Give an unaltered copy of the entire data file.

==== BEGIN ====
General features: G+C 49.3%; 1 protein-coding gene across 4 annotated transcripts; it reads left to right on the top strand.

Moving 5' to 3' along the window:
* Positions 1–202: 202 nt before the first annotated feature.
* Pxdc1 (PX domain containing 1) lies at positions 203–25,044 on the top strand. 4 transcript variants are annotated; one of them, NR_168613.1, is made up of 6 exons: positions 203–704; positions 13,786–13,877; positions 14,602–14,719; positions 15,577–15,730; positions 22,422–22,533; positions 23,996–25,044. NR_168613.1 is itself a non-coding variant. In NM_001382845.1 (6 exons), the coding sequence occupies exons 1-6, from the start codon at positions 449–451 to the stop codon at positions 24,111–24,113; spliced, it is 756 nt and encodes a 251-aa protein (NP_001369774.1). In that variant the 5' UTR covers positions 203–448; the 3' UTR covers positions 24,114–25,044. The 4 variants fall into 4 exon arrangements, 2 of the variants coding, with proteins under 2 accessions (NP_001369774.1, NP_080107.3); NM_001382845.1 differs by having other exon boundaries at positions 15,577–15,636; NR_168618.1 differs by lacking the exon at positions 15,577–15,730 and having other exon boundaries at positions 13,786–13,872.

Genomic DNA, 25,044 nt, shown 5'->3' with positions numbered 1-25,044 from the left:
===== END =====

General features: G+C 49.3%; 1 protein-coding gene across 4 annotated transcripts; it reads left to right on the top strand.

Moving 5' to 3' along the window:
* Positions 1–202: 202 nt before the first annotated feature.
* Pxdc1 (PX domain containing 1) lies at positions 203–25,044 on the top strand. 4 transcript variants are annotated; one of them, NR_168613.1, is made up of 6 exons: positions 203–704; positions 13,786–13,877; positions 14,602–14,719; positions 15,577–15,730; positions 22,422–22,533; positions 23,996–25,044. NR_168613.1 is itself a non-coding variant. In NM_001382845.1 (6 exons), the coding sequence occupies exons 1-6, from the start codon at positions 449–451 to the stop codon at positions 24,111–24,113; spliced, it is 756 nt and encodes a 251-aa protein (NP_001369774.1). In that variant the 5' UTR covers positions 203–448; the 3' UTR covers positions 24,114–25,044. The 4 variants fall into 4 exon arrangements, 2 of the variants coding, with proteins under 2 accessions (NP_001369774.1, NP_080107.3); NM_001382845.1 differs by having other exon boundaries at positions 15,577–15,636; NR_168618.1 differs by lacking the exon at positions 15,577–15,730 and having other exon boundaries at positions 13,786–13,872.

Genomic DNA, 25,044 nt, shown 5'->3' with positions numbered 1-25,044 from the left: